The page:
Mixing begins this week on the forthcoming album from Ron Block and Jeff Taylor. The album features 10 original hymn-style songs and lyrics from Rebecca Reynolds. In addition, vocalists Suzanne Cox, Julie Lee, Ellie Holcomb, Skye Peterson, and several others contribute alongside fine musicians like Stuart Duncan (fiddle), Luke Bulla (fiddle), Sierra Hull (mando), and John Mock (bodhran). Tomorrow night at 8:00 CST, Andrew Peterson and his family are putting on their first-ever AP and the Family Band show, live and online via StageIt. The show will feature Skye Peterson on piano, Asher Peterson on percussion, Aedan Peterson on guitar, and Jamie Peterson on BGVs. They've been rehearsing hard all week, and are nervously excited. Click here for details. Andrew Osenga is released his Heart EP to the masses last Tuesday (available here). Details are forthcoming on a Stageit show to highlight the new songs (and more). A new Rain for Roots project is releasing tomorrow, April 8, entitled The Kingdom of Heaven Is Like This. Rain for Roots is a collective that features Sandra McCracken, Flo Paris, Katy Bowser, and Ellie Holcomb (among others) with the intent of making scripture songs for children. If you missed the first Rain for Roots album, Big Stories for Little Ones, check out Randall Goodgame's review here. Waterdeep has already met their Kickstarter goal for a double album, which speaks to the thirst for new music from Don and Lori Chaffer. Make sure to check out the hilarious video and then sign up for one of several great exclusives available. And finally, there's only a few hours left in Kelly Rae Burton's Kickstarter campaign. Ben Shive is producing and he's really excited about the project. Read more about Ben's involvement and listen to an unfinished track here.
The biggest news this week was the more or less instant sell-out of Hutchmoot 2014 tickets. Once again, we wish there was room for everyone who wants to come, but it just isn't so. For those who snatched up a golden ticket, we'll see you in October. For those who weren't so lucky, you're welcome to shoot me an email at firstname.lastname@example.org and I'll add your name to the waiting list---and neither is that an empty hope; each year we've gone all the way through the waiting list trying to fill last minute vacancies. Here's what else has been going on lately: Eric Peters recently sat down with Barry Dunlap of the Twelve-Minute Muse to discuss music (including his new EP, Counting My Rings), books (including the Book Mole), painting, metaphor, inspiration, and a whole passel of other things (including LSU football). If you've got 12 minutes (or so) to spare, check it out here, or just hit play below. Allow me to make a confession. I've never heard any of Gungor's music. Chris Yokel has, though, and his post last week about their new film, Let There Be, sounds fascinating. I suppose I'm going to have to get out of the old folks' home and go listen to some of that new music. We'll see. Where's my cane? The cat-maligning Sam Smith poked his head out of the Story Warren with a few words of wisdom about introverts and . . . Star Trek. Can a bizarre Patrick Stewart meme be far behind? All joking aside, it's a great post. Sam never ceases to amaze me with his ability to shine light on things and speak with gentle wisdom. If only he'd stop hiding all that good stuff behind his raging cat-hatred. Ben Shive is working on lots of new projects these days, and one of them is a record from a young artist you probably haven't heard of, Kelly Burton (check out her Kickstarter campaign here). I've had the pleasure of hearing Ben and Kelly working in the next room, and I'm really looking forward to the finished album. Ben wrote a great article this week about the processing of co-writing. If you're a songwriter, or really an artist of any sort, and you've found yourself in the sometimes-awkward position of collaborator, this is definitely worth your time. Good stuff. Check out the link to listen to a rough cut of one of the tracks Ben co-wrote for Kelly's record. In cooperation with Rabbit Room Press, Jonathan Rogers has finally put his long out-of-print Wilderking Trilogy back into readers' hands. The books look great and you can order them in the Rabbit Room store, or anywhere else great books are sold. In commemoration of the release, Andrew Peterson wrote a post this week about his introduction to Jonathan and his work. Read it here. David Michael Bruno dropped in with a post called "Good Middle," which happens to be great from beginning to end. He writes about relationships, both between each of us and between us and God, and illustrates the importance of making sure "there's some good middle happening." Strangely, the subject of jelly donuts is not addressed. Confused? Don't be. Read his post. And last, but definitely most, Andrew Osenga gave birth to a new EP this week. Heart is the first of his four-EP project, Heart & Soul, Flesh & Bone. He wrote up a song-by-song analysis of the record for us and you can read it here, along with previews of each track. Good stuff. Thanks, Andy.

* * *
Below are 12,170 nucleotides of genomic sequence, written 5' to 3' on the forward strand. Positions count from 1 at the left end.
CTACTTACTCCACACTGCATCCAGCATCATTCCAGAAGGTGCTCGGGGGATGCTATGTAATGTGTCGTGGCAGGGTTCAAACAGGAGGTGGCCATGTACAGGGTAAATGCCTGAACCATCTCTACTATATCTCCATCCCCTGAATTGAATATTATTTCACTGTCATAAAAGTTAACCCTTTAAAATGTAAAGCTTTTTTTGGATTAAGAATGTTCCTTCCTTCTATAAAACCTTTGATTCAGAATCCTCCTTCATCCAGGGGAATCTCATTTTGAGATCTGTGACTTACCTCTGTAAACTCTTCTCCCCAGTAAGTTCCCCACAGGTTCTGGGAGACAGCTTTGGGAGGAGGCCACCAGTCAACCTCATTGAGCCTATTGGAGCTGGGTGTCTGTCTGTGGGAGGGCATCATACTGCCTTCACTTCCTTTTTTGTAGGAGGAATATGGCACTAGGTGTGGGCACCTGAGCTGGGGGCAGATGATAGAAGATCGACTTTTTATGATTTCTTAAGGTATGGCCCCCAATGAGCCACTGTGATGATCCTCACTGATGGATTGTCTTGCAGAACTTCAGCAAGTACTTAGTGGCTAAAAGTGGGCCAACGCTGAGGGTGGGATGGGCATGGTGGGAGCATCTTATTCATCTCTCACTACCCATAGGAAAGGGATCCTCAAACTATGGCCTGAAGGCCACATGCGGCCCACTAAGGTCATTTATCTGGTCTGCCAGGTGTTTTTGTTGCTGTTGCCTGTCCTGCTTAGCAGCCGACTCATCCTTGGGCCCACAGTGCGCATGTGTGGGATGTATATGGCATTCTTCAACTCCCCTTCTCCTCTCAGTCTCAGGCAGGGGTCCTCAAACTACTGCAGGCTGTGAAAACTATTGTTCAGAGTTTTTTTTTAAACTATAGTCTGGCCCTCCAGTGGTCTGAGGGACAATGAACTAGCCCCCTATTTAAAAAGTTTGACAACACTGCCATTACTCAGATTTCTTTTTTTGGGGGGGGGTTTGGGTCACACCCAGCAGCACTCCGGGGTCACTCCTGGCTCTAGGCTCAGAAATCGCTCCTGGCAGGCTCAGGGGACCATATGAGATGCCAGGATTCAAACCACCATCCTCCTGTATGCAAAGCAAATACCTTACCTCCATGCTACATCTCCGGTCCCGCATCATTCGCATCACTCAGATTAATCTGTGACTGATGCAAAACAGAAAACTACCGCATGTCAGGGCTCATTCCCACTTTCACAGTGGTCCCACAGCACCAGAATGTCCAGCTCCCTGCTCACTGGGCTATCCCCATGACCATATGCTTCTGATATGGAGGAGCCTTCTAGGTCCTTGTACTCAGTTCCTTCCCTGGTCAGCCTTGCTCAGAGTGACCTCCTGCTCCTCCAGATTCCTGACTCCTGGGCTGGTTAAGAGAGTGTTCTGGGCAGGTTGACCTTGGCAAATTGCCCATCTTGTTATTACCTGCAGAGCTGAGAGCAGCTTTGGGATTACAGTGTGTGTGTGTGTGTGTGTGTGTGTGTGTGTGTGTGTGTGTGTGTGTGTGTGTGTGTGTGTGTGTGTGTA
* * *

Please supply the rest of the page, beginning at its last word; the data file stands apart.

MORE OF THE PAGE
[Editor's note: Andy Osenga's new EP, Heart, is now available. Here's Andy with a song-by-song breakdown of the record. Enjoy.] "No Heart Beats Alone" My friend Russ Ramsey had open heart surgery this past year (you may have read about it here). He was telling me about all he was learning about the heart and how it works and said he asked the doctor if it was hard to get the heart beating again once you stopped it. The doctor replied, "No, it's hard to get it to stop. It starts right up. The heart is made to beat. It wants to beat." How powerful. Two heart cells floating in a petri dish will, Russ told me, find each other and begin beating in time. No heart can beat alone. The guitar at the end is my Les Paul, through my new Tyler JT45, on some stage in some church somewhere between soundcheck and the show. [audio:1_Heart_clips.mp3]